Jason W. Rosenfeld is the Director of Basketball Analytics for the Charlotte Bobcats. He leads the team’s considerable analytic and technology efforts and works to enhance decision making around the draft, free agency, trades, and game strategy.
Prior to joining the Bobcats, Jason was the Assistant GM, basketball operations, for the Shanghai Sharks; a basketball operations intern for the Houston Rockets; a student manager at Harvard; a consultant for the Ukrainian national team; and a basketball operations assistant for the NBA’s Basketball Without Borders program in Beijing.
He holds a bachelor’s degree in statistics, a minor in East Asian Studies, and a foreign language citation in Mandarin Chinese from Harvard College, where he was Co-President of the Harvard Sports Analysis Collective (HSAC). Jason reads, writes, and speaks fluent Mandarin Chinese.
GSABR: When did you know you wanted to work in sports and in basketball specifically? What were some of the first opportunities you got and how did you make the most of them?
JR: Before I went to Harvard I took a gap year and was working in investment management in New York City. During that time, I was intrigued by the possibility of breaking into the sports world, reached out to Daryl Morey (this was the first year of the MIT Sloan Sports Analytics Conference) and linked up with the Rockets. I began doing remote internship work for them, which ended up lasting through my undergraduate years, and knew quite quickly that this was something I was serious about.
I’m very detail-oriented by nature, and I think that, coupled with my hunger to learn a lot and make an impact, helped me stick.
GSABR: As a Harvard statistics major, what were some of the most helpful classes you took for working in basketball analytics? What education and skills should students have to break into the field today and in the next few years?
JR: I think the most important thing I learned was how to think like a statistician. It’s of course important to be able to know how to run a regression, or what model to use when, but I think the biggest asset one can gain from studying statistics is the ability to see the world in terms of probabilities and to be able to better understand and assess risk.
At the end of the day, many decisions we make, both inside and outside of sports, come down to being able to understand risk and probability; the more limited one’s understanding is, the more suboptimal choices one will make.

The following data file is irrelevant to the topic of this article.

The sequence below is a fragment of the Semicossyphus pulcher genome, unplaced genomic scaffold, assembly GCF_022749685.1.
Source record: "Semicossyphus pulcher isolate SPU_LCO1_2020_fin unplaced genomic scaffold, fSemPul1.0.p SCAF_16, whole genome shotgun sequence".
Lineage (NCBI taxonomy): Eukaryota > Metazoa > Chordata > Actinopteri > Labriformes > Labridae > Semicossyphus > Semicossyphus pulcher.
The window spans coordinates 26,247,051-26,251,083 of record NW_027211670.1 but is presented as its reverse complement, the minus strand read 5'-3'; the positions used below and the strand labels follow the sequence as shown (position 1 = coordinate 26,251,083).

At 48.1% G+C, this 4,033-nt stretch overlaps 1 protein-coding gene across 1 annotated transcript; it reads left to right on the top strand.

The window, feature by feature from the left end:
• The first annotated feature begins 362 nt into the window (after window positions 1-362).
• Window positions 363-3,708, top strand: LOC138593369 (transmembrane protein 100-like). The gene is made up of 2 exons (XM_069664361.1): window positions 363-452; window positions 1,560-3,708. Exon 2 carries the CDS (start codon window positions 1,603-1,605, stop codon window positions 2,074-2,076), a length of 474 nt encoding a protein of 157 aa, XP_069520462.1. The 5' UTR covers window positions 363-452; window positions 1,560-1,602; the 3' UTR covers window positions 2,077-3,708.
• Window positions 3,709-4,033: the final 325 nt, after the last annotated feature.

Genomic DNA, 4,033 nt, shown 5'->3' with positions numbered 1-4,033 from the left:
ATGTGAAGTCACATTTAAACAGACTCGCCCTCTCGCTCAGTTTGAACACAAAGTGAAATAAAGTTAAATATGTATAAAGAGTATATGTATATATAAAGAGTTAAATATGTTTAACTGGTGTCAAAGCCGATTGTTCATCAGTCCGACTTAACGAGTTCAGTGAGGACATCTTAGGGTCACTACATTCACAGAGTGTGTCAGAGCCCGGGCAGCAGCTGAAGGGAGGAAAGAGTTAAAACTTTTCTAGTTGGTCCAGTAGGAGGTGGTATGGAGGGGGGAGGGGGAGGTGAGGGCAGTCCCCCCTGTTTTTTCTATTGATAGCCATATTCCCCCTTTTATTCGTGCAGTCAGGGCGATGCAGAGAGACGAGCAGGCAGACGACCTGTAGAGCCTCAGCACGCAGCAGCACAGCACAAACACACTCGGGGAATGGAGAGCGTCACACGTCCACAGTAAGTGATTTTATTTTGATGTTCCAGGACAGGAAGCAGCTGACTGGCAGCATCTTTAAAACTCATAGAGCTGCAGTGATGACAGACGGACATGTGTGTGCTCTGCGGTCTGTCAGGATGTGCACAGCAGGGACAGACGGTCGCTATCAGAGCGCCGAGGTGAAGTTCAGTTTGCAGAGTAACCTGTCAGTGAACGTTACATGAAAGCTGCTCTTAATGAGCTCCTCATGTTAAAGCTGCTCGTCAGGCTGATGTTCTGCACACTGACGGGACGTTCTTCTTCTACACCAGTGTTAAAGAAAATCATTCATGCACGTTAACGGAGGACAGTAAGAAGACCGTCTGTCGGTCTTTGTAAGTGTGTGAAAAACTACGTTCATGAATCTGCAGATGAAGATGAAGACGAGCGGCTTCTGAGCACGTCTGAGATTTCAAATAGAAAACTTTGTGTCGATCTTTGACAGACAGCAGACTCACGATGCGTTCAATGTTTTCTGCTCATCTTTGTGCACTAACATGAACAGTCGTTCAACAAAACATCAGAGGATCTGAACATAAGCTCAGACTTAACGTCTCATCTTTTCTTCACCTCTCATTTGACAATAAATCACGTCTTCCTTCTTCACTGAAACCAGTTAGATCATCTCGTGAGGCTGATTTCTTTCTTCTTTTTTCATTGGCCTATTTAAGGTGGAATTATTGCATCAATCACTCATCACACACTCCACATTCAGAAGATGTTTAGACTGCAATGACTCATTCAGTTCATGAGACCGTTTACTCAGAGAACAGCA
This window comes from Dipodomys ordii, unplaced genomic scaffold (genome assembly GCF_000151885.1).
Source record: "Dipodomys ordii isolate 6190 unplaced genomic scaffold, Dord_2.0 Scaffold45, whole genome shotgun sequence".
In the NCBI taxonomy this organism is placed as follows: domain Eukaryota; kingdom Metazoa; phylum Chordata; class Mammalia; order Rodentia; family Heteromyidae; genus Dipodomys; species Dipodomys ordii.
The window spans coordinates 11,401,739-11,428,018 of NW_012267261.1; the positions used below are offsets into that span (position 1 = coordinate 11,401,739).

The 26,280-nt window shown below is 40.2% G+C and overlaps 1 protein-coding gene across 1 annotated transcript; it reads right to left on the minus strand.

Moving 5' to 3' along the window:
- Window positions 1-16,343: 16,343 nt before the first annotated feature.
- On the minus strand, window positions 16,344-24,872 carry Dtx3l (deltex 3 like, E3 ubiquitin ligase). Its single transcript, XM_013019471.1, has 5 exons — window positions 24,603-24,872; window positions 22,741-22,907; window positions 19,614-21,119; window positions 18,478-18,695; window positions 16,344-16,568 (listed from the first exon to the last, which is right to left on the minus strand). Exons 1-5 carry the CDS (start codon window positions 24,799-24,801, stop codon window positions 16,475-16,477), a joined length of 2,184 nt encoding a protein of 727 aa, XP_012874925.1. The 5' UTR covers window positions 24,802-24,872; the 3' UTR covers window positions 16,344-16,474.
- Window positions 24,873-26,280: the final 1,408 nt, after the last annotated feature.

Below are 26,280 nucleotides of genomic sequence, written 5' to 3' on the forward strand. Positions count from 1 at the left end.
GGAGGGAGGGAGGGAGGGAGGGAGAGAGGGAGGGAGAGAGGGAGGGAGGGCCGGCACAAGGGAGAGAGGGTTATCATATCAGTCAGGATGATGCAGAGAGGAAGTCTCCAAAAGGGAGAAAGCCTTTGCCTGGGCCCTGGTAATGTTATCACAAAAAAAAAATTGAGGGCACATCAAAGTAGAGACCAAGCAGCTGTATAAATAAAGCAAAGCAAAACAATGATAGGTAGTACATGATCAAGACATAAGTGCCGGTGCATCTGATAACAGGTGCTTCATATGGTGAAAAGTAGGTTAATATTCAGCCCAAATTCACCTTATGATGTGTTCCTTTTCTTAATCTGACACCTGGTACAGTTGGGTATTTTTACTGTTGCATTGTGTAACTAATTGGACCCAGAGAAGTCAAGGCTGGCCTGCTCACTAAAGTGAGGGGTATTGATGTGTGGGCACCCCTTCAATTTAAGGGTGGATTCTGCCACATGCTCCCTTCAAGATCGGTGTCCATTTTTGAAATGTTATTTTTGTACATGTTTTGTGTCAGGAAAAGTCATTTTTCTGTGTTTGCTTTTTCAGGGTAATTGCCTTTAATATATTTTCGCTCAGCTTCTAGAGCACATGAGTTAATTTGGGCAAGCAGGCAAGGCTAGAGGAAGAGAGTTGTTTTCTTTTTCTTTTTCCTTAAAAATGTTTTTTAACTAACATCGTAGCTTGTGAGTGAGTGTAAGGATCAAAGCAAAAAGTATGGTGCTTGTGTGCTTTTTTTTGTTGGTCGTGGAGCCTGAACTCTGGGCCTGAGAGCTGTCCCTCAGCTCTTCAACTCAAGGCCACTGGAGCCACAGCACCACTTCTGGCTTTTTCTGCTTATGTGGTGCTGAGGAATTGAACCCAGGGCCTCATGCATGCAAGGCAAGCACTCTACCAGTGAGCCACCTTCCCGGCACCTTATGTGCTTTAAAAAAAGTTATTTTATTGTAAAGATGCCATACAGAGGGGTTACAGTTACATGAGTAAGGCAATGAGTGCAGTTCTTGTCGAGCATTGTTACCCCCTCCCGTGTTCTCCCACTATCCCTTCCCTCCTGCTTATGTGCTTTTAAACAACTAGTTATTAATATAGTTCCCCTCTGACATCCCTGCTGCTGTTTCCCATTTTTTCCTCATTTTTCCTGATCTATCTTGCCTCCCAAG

To break into the field, I think the ability to think in terms of statistics and probability is important, along with the technical skills (programming and statistical analysis).
GSABR: You took a gap year to live and work (for a basketball team) in China. What were the biggest adjustments you had to make and how has that experience helped you reach where you are today?
JR: I was already conversational in Mandarin before I arrived but I still had a lot to learn, especially basketball terminology, before I could become comfortable and fluent. Fortunately, because I was so engrossed in the job and because I was using the language so frequently, this was a pretty painless process. And it was so rewarding to get significantly better at a language that just twenty two months earlier I didn’t know a single word in.
I also had to learn a lot about the Chinese Basketball Association: how it worked, the rules, and the players. Again though, because I enjoyed it so much, a lot of the learning happened pretty naturally and smoothly, even if it was a process.
The experience was excellent for a variety of reasons: I enjoyed it very much, my Mandarin improved tremendously, I learned a lot about Chinese basketball and international basketball in general, I learned a lot about what it means to be around coaches and a team and to work with a basketball team, I gained hiring and management experience, I made some great friends, and I gained a newfound appreciation for the game.
GSABR: Without going into the details, what do people working in basketball operations and analytics do? How do people recognize good analytical work?
JR: What basketball analytics people do specifically probably varies by team, but I think the main function is to help improve basketball decision making by providing more information and another viewpoint to complement the rest of the staff.
As for recognizing good work, it depends on the audience, and the onus is on the analyst to perform and ensure the work is correctly understood by everyone in the basketball decision making process.
GSABR: What would you recommend for students interested in basketball analytics? How should they set themselves up for being successful in the field?
JR: I think a strong technical background is important, especially in programming and statistical analysis. Being able to keep the big picture in mind is crucial, too. And, as I mentioned earlier, I think it’s extremely important to be able to approach decisions from a probabilistic standpoint. It is important to understand probabilistic questions such as, “What are the risks involved?” “What is the expected outcome?” “What are the probabilities associated with each choice?” Thinking like a statistician and embracing making decisions with imperfect information, under uncertainty, is not easy or natural, but I think it is a tremendously powerful and useful skill—in life, and especially in sports.
Image courtesy of gocrimson.com
Special thanks to Jason Rosenfeld for his time and insight.
Interview by Nik Oza.